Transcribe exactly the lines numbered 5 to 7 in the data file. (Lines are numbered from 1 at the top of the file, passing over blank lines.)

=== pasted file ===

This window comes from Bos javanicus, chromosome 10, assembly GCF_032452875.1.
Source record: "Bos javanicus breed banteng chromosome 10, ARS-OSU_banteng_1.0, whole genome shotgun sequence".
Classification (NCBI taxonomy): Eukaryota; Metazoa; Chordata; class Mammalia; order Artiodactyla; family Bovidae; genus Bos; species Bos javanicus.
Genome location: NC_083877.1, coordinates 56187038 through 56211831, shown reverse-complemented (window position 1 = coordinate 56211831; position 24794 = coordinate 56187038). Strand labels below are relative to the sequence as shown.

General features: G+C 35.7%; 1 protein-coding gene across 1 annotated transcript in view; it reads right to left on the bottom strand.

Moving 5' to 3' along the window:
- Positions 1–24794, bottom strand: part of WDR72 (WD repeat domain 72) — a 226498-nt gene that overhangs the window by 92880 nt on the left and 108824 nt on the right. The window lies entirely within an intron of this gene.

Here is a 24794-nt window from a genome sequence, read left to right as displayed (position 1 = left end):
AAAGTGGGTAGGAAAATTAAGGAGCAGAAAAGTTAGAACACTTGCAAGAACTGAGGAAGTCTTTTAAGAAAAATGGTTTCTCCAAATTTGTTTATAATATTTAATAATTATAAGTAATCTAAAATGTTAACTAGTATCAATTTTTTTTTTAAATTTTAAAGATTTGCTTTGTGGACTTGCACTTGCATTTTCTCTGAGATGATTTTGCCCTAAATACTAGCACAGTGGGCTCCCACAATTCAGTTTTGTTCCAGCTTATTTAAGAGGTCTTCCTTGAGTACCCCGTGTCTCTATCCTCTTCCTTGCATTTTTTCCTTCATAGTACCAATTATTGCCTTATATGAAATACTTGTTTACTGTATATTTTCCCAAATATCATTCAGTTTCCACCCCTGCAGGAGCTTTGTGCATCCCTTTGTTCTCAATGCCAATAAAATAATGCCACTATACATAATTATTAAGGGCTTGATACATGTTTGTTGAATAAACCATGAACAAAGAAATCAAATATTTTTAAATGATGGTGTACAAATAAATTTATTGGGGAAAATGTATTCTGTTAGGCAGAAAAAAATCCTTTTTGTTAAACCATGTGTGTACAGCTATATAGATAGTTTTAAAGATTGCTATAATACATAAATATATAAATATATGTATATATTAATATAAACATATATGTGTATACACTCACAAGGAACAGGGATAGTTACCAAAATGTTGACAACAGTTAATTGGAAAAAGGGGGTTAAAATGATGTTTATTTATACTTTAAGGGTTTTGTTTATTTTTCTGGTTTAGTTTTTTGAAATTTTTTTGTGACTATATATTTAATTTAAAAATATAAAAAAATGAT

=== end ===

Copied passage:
General features: G+C 35.7%; 1 protein-coding gene across 1 annotated transcript in view; it reads right to left on the bottom strand.

Moving 5' to 3' along the window:
- Positions 1–24794, bottom strand: part of WDR72 (WD repeat domain 72) — a 226498-nt gene that overhangs the window by 92880 nt on the left and 108824 nt on the right. The window lies entirely within an intron of this gene.